LAS VEGAS — A top federal water administrator said Friday that several myths stand in the way of broad agreements needed to deal with increasing demand for water in the drought-stricken and over-allocated Colorado River basin.
Assistant Secretary of the Interior Anne Castle told the "Business of Water" conference in Las Vegas that there's no one-step way to avoid the possibility of cuts in water deliveries in the next few years to states including Arizona and Nevada.
With the crucial Lake Mead reservoir at 38 percent capacity and the Southwest in the grip of the driest 15-year period in more than a century, Castle said it will take multiple, incremental agreements to balance the water rights of cities, farmers, Indian tribes and states.
"Compromise is the only way we're going to get ourselves out of this drought," she said. "This is difficult state politics."
Businesses can use their relationships and economic clout to require responsible water behavior, she added.
U.S. Sen. Harry Reid, D-Nev., underscored the severity of the problem in a separate address to the conference at the Springs Preserve in Las Vegas.
Reid quoted Benjamin Franklin speaking about knowing the worth of water when the well runs dry.
"We understand the well may not be dry, but it's going dry," Reid said. "The water situation in these states is perilous. Lake Mead is at its lowest level ever. We're all fighting to keep that well from going dry."
Reid urged the nearly 200 business representatives and municipal water managers to support lawmakers who are willing to recognize climate changes.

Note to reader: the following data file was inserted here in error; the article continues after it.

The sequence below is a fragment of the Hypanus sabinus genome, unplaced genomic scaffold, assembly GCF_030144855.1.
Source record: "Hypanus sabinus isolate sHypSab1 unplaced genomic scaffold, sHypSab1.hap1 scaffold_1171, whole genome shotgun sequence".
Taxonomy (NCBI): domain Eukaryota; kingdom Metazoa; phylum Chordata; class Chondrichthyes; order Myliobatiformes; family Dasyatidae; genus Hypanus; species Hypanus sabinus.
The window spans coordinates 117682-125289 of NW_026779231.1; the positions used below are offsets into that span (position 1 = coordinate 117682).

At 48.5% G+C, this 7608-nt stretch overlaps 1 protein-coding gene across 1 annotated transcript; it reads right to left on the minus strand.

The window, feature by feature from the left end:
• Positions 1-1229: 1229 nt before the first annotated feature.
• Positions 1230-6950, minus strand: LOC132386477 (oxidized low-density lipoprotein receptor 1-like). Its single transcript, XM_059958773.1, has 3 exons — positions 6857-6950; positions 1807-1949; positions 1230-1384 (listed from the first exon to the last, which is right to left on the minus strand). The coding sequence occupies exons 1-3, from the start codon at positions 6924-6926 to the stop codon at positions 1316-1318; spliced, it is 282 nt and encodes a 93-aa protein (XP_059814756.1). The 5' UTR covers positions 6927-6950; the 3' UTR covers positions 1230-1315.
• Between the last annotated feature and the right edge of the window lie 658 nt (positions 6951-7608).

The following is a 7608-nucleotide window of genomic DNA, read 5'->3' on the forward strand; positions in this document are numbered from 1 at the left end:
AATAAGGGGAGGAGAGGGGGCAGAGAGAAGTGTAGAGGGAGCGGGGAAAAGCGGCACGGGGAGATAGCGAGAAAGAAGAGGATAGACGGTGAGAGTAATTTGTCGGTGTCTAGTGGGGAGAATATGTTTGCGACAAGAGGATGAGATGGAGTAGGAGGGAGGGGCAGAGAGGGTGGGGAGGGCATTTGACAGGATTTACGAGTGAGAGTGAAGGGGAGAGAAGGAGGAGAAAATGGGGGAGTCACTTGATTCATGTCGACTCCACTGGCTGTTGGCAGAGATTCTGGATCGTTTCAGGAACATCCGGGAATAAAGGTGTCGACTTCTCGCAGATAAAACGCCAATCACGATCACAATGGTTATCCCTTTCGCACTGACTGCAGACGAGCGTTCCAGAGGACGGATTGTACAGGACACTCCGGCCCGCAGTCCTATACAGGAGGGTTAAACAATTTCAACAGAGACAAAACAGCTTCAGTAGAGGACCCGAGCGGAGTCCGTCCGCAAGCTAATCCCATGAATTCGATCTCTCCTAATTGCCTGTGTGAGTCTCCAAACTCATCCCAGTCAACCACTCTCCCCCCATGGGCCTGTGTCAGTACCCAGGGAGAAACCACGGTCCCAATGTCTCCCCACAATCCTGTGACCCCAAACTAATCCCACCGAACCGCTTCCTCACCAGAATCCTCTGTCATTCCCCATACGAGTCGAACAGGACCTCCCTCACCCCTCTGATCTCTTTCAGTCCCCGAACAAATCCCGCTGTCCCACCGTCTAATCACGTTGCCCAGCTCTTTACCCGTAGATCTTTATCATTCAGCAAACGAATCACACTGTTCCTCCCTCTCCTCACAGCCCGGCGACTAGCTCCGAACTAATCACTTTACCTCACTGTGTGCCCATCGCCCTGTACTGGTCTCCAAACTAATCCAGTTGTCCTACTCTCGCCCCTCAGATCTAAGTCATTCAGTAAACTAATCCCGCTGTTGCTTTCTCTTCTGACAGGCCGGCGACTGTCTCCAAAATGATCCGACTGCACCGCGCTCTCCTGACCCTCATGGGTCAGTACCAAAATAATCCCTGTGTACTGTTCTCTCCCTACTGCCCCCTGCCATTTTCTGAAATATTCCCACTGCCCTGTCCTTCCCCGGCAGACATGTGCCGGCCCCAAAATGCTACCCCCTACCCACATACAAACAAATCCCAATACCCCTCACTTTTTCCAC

Castle is a top government water administrator in the agency that oversees the federal Bureau of Reclamation, which controls dams and canals serving the region that's home to 40 million people and has 4 million acres of farmland.
The water basin serves Wyoming, Colorado, Utah, Nevada, California, Arizona and New Mexico. Mexico and 29 Indian tribes along the Colorado River also have senior rights to river water.
Most people understand there is a drought, Castle said. But most don't understand the interwoven nature of water rights.
Farmers get first dibs on most of the water harnessed by the more than 100 dams in the basin, under agreements dating back to the Colorado River Compact of 1922. Since that time, cities such as Denver, Salt Lake City, Phoenix, San Diego, Los Angeles and Las Vegas have grown rapidly.
Some 16.5 million acre-feet of water are promised to the various entities. But Castle noted that's more than the river system's annual intake of some 15 million acre-feet of rainfall and snowmelt — an amount that has been declining during drought years. One acre-foot of water is about enough to serve two average Las Vegas-area homes for a year.
Castle said combined water storage in dams on the Colorado River is about 60 million acre-feet. That amount has been drawn down from full in 2000 to about 51 percent today, at 30.4 million acre-feet.
Castle said other myths are that cities just need to stop wasting water on fountains, golf courses and swimming pools, and that water is too valuable to use on farms.
Cities in the Southwest are actually models in water efficiency, reuse and conservation, Castle said. And cutting water to farms in areas such as the Imperial Valley of California would cripple vegetable and fruit production and hurt an economy that she called the foundation of the basin.
States alone won't be able to deal with shortages, she said.
"Myths can be dangerous. They allow us to slip into complacency," she said. "We're all in this together."
The two-day conference was hosted by Colorado-based Protect the Flows and Nuestro Rio, an organization of Latino elected officials in several Southwest states. It drew more than 100 corporations, Main Street businesses, municipal water agencies and business associations, organizers said.
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